Then I came across an article about
SPRAVATO® (esketamine) CIII nasal spray. It immediately piqued my interest. The most well-known and most commonly prescribed treatments for depression focus on the same neurotransmitters in the brain and have for decades. This medication is believed to take a different approach, and while the way it works is not completely understood, it is thought to act on a different neurotransmitter, called glutamate.

After hours of research and speaking with my doctor, I decided to make an appointment with a certified provider to learn more. They warned me that SPRAVATO® has risks and benefits and outlined the most serious side effects, including sleepiness (sedation), fainting, dizziness, spinning sensation, anxiety, feeling disconnected from yourself, your thoughts, feelings, space and time (dissociation), breathing problems (respiratory depression and respiratory arrest), the risk of abuse and misuse, and increased risk of suicidal thoughts or actions. This is why it is essential to have medical supervision during treatment. (Please see Important Safety Information including BOXED WARNINGS and a list of side effects below. Click here).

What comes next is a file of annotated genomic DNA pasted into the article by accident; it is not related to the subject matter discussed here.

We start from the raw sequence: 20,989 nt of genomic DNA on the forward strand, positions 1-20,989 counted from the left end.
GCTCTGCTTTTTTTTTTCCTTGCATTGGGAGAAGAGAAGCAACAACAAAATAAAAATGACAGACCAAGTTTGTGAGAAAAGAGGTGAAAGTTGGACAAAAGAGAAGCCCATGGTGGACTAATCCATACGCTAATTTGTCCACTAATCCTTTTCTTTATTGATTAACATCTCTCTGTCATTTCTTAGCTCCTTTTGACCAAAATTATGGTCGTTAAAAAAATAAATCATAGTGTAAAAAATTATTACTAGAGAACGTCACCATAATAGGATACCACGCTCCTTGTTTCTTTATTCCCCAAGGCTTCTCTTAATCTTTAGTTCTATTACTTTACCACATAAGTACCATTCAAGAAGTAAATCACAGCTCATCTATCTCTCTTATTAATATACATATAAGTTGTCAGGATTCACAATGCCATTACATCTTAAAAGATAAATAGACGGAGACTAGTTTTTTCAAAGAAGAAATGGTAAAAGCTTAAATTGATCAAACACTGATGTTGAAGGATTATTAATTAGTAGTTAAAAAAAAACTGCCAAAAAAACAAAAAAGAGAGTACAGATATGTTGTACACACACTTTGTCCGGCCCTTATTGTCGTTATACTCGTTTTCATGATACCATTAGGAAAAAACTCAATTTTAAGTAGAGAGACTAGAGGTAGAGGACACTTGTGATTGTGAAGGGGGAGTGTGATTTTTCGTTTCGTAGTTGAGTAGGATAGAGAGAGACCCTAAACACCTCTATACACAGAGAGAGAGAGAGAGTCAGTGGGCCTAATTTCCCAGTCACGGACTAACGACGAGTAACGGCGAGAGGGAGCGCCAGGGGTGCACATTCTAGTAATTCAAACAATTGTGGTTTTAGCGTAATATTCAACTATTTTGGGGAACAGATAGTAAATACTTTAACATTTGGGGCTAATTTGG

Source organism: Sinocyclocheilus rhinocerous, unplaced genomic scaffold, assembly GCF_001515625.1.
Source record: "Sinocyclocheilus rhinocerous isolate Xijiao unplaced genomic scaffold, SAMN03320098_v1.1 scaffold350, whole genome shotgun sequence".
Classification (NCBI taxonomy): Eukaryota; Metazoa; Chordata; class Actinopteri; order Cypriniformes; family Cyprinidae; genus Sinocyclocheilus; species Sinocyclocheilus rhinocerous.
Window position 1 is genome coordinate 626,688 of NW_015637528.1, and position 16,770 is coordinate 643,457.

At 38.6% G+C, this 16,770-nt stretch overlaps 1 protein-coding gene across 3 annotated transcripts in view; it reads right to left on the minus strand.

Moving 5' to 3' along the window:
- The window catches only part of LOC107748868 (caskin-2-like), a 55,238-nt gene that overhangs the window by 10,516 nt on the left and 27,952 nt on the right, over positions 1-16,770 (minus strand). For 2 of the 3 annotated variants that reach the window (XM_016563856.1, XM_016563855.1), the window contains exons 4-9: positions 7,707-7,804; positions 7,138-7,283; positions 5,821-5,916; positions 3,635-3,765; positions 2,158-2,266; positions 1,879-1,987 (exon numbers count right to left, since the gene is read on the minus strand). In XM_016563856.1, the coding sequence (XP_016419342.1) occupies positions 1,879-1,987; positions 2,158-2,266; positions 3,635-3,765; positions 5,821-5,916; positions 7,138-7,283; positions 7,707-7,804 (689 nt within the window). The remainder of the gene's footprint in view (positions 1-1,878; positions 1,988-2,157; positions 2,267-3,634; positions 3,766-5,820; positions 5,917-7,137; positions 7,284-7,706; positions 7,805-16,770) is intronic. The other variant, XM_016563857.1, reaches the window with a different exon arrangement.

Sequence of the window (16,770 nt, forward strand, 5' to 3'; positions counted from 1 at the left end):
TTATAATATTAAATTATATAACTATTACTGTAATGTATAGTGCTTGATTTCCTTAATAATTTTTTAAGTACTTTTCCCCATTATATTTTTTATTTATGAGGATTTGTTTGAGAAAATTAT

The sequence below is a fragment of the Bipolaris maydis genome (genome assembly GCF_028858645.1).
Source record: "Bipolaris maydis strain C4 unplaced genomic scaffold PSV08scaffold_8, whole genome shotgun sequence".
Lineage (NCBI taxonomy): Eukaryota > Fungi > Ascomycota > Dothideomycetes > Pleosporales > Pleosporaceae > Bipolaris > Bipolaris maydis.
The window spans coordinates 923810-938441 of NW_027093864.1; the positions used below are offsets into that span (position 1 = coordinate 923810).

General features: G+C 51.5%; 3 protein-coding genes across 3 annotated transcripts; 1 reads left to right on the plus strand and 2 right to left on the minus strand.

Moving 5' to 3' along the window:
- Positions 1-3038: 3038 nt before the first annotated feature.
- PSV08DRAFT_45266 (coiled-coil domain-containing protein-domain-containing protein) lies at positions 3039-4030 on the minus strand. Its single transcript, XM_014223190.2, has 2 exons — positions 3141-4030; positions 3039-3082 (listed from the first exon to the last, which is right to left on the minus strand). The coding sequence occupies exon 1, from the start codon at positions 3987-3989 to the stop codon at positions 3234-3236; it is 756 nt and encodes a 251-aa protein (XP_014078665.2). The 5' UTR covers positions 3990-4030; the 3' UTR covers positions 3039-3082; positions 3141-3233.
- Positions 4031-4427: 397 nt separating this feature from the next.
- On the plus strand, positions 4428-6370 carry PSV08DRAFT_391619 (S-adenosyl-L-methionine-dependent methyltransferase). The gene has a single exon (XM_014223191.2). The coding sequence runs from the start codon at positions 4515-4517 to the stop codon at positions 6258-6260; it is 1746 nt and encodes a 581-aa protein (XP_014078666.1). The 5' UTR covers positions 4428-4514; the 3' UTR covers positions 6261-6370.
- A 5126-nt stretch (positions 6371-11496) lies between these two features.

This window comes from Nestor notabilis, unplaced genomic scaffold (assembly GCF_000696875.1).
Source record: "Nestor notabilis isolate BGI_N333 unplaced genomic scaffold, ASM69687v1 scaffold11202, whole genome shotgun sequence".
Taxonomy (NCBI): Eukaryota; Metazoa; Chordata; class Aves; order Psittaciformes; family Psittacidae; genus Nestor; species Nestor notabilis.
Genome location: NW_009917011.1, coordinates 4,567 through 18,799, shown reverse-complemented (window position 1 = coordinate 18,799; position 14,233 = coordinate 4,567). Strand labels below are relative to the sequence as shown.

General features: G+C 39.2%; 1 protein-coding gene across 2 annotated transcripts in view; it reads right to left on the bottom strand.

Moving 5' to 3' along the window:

And while this medication may not work for everyone, combined with my oral antidepressant, it was the right choice for me and has become an essential part of my treatment plan, which also includes talking with my therapist and loved ones, getting outside on a hike or finding a creative outlet in art.